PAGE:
World Diabetes Foundation Programme Manager Mads Holst Jensen, who recently visited Bangladesh, has gone back with a positive impression of diabetic eye care in the country.
While talking to Dr Munir Ahmed, Country Director of Orbis International, Bangladesh, Mads expressed his feeling about diabetic healthcare in Bangladesh
He said a better result in the delivery of diabetes eye care services will come if the government and non-government organisations working in the field could forge a greater collaboration.
Mads visited BADAS (Diabetic Association of Bangladesh) Hospital in Sherpur, Dr K Zaman BNSB Eye Hospital in Mymensingh, and Rohingya refugee camps in Cox’s Bazar to see the facilities and services there.
He observed that BADAS, the non-communicable disease control department of the government and NGOs have an adequate workforce and that their proper utilisation in primary prevention of DM and DR could yield better results.
According to International Diabetic Federation (IDF), over 10 million people in Bangladesh were living in Bangladesh with diabetes mellitus (DM) in 2016. Of them, 25 percent were affected by diabetic retinopathy (DR) and thus at the risk of becoming blind.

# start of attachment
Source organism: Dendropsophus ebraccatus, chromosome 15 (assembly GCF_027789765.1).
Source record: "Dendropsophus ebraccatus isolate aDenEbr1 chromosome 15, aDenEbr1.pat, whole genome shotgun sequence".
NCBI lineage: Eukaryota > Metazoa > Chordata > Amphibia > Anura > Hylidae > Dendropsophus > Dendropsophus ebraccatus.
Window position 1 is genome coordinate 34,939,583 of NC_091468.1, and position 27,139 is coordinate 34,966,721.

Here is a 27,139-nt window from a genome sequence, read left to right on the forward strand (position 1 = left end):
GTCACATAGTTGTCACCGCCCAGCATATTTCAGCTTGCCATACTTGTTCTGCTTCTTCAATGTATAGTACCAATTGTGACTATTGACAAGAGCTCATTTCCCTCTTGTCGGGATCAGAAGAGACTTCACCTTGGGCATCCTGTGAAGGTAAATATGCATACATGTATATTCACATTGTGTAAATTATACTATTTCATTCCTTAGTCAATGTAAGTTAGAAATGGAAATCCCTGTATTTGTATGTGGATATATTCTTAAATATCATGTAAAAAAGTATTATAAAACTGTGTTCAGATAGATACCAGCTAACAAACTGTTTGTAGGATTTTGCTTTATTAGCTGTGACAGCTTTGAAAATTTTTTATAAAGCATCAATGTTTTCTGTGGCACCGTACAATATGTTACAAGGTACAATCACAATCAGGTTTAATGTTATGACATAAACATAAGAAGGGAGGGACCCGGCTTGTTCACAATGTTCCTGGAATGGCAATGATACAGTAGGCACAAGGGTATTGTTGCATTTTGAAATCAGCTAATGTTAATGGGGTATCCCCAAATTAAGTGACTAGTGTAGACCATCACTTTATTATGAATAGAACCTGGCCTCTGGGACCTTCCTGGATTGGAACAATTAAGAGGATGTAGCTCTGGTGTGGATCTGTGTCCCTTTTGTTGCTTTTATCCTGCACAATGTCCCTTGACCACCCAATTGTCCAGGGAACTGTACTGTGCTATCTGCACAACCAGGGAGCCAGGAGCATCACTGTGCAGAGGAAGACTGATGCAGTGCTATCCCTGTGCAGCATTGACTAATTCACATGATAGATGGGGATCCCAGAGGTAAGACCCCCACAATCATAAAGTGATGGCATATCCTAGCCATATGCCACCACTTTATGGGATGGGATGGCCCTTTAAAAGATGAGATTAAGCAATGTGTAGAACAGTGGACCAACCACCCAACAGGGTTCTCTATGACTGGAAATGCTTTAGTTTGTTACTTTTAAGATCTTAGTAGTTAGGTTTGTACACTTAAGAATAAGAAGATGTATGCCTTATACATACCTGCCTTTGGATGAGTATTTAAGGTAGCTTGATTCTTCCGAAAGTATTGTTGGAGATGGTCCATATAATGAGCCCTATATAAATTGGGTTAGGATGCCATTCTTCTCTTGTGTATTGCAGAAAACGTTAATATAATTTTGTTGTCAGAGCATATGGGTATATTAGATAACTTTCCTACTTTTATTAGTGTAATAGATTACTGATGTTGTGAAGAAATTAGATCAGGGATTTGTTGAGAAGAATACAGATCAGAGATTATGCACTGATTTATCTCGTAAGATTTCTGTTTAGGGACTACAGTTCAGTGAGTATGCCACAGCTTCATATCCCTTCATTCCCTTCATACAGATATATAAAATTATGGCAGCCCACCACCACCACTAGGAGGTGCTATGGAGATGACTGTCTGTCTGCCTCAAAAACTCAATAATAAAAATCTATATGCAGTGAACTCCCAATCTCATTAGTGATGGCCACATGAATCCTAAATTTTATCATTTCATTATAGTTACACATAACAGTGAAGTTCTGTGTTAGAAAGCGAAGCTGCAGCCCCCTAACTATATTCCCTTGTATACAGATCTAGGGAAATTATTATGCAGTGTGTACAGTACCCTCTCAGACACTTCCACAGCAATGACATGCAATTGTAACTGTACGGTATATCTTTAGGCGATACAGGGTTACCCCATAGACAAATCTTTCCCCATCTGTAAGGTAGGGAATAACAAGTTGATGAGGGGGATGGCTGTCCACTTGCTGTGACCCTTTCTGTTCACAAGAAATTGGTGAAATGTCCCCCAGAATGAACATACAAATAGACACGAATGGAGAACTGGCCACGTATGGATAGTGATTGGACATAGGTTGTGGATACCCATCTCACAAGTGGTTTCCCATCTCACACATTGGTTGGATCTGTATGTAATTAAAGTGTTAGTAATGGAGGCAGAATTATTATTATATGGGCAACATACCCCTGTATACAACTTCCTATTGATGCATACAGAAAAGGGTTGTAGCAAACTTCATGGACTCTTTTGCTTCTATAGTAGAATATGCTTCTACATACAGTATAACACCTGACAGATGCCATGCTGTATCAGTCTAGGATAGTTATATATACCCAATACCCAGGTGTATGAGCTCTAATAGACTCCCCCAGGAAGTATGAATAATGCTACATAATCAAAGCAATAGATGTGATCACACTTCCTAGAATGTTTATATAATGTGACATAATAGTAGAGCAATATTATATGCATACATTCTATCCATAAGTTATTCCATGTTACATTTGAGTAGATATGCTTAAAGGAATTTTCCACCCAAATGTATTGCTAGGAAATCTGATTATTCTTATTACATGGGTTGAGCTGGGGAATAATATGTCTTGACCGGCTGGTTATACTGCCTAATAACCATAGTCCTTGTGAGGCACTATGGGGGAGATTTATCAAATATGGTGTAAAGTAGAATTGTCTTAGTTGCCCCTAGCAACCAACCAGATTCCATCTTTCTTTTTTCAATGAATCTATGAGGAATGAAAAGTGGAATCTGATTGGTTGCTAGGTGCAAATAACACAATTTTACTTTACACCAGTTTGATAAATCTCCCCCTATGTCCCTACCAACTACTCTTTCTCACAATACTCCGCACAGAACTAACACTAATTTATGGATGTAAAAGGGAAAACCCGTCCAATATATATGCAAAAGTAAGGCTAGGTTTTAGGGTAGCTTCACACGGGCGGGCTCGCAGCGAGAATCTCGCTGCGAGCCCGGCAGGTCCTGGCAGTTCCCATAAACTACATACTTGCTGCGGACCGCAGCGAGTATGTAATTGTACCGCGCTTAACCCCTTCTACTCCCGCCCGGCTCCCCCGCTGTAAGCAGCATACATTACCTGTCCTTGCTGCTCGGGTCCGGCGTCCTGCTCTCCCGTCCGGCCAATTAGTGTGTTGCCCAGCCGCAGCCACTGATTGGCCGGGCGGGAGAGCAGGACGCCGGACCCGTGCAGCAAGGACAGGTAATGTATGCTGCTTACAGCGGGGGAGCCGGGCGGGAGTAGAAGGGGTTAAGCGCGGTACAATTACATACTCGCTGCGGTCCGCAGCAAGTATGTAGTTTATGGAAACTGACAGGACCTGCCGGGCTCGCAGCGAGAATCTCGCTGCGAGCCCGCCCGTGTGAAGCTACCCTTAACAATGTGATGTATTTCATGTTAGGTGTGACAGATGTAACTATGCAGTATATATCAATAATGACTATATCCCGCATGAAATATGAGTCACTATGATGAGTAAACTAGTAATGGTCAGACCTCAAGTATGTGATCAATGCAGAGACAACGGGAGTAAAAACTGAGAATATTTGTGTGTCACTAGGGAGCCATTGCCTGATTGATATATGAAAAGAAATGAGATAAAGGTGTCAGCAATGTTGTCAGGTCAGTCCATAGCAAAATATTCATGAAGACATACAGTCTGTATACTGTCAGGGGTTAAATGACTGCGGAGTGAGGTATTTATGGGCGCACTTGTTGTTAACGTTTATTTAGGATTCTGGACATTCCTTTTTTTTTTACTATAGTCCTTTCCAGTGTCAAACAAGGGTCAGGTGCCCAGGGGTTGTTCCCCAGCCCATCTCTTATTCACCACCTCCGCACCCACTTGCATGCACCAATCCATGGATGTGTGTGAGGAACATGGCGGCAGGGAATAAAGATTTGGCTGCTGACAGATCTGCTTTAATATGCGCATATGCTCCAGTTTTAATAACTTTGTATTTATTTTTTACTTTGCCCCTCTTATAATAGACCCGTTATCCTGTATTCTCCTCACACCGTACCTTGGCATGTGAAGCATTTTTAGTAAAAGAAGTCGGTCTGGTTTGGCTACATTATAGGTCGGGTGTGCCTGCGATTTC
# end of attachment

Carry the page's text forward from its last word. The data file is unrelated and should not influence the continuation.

Against such a backdrop, Orbis International is implementing a three-year project titled ‘Creation of Diabetic Retinopathy Referral Network in Bangladesh’ to ensure the screening and referral of DM at community clinics and the inclusion of DR screening and standard grading system in the BADAS diabetic health care services.
Pointing out that there are some gaps in the delivery of diabetic eye care services, he suggested fixing them to ensure better health services to the patients.
After visiting the Rohingya camps and observing the service delivery there, he said if the system developed to address eye health issues in humanitarian settings can be promoted, it will give a fresh impetus to service delivery.
He observed that the Rohingya refugees coming from Myanmar are receiving better eye care service in the camps than they did in their own country. The services are even better than the host community is receiving, according to him.
Appreciating the enthusiasm of WDF partners in Bangladesh in their work, Mads assured them of continued support from the World Diabetes Foundation in the future.
Orbis is implementing the ‘Creation of Diabetic Retinopathy Referral Network in Bangladesh’ project in Gopalganj, Bogura, Mymensingh, Sherpur and Netrakona districts in partnership with four diabetic hospitals and two eye hospitals.
Through the project, an effective referral system has been established between community clinics and district diabetic hospitals and selected eye hospitals in the project areas.
The objectives of the project are to increase the demand for diabetic eye care services, improve the eye care referral pathways for patients, improve the capacity of community clinics, provide technical support and training to secondary eye care facilities, and advocate an integrated approach for DM and DR services within the existing facilities at all levels.